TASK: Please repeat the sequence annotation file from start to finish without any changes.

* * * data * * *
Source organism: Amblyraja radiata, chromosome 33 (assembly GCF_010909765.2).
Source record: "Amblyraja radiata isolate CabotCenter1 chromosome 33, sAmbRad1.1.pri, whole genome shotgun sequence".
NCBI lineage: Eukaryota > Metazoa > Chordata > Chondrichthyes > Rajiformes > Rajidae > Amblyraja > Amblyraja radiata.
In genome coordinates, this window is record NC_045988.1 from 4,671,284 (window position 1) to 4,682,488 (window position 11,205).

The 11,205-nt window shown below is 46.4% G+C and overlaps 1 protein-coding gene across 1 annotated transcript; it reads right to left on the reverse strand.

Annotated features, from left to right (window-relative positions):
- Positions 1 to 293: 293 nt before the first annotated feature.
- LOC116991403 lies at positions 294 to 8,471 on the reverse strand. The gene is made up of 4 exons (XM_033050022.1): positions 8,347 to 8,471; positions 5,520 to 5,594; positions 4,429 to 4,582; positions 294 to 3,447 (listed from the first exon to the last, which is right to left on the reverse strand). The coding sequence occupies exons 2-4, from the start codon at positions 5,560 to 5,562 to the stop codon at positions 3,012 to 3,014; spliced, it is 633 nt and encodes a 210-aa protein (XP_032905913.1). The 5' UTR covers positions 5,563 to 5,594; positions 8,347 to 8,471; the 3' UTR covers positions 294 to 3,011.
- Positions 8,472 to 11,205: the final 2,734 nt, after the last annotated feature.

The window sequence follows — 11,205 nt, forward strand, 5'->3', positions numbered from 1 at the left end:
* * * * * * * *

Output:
Source organism: Amblyraja radiata, chromosome 33 (assembly GCF_010909765.2).
Source record: "Amblyraja radiata isolate CabotCenter1 chromosome 33, sAmbRad1.1.pri, whole genome shotgun sequence".
NCBI lineage: Eukaryota > Metazoa > Chordata > Chondrichthyes > Rajiformes > Rajidae > Amblyraja > Amblyraja radiata.
In genome coordinates, this window is record NC_045988.1 from 4,671,284 (window position 1) to 4,682,488 (window position 11,205).

The 11,205-nt window shown below is 46.4% G+C and overlaps 1 protein-coding gene across 1 annotated transcript; it reads right to left on the reverse strand.

Annotated features, from left to right (window-relative positions):
- Positions 1 to 293: 293 nt before the first annotated feature.
- LOC116991403 lies at positions 294 to 8,471 on the reverse strand. The gene is made up of 4 exons (XM_033050022.1): positions 8,347 to 8,471; positions 5,520 to 5,594; positions 4,429 to 4,582; positions 294 to 3,447 (listed from the first exon to the last, which is right to left on the reverse strand). The coding sequence occupies exons 2-4, from the start codon at positions 5,560 to 5,562 to the stop codon at positions 3,012 to 3,014; spliced, it is 633 nt and encodes a 210-aa protein (XP_032905913.1). The 5' UTR covers positions 5,563 to 5,594; positions 8,347 to 8,471; the 3' UTR covers positions 294 to 3,011.
- Positions 8,472 to 11,205: the final 2,734 nt, after the last annotated feature.

The window sequence follows — 11,205 nt, forward strand, 5'->3', positions numbered from 1 at the left end: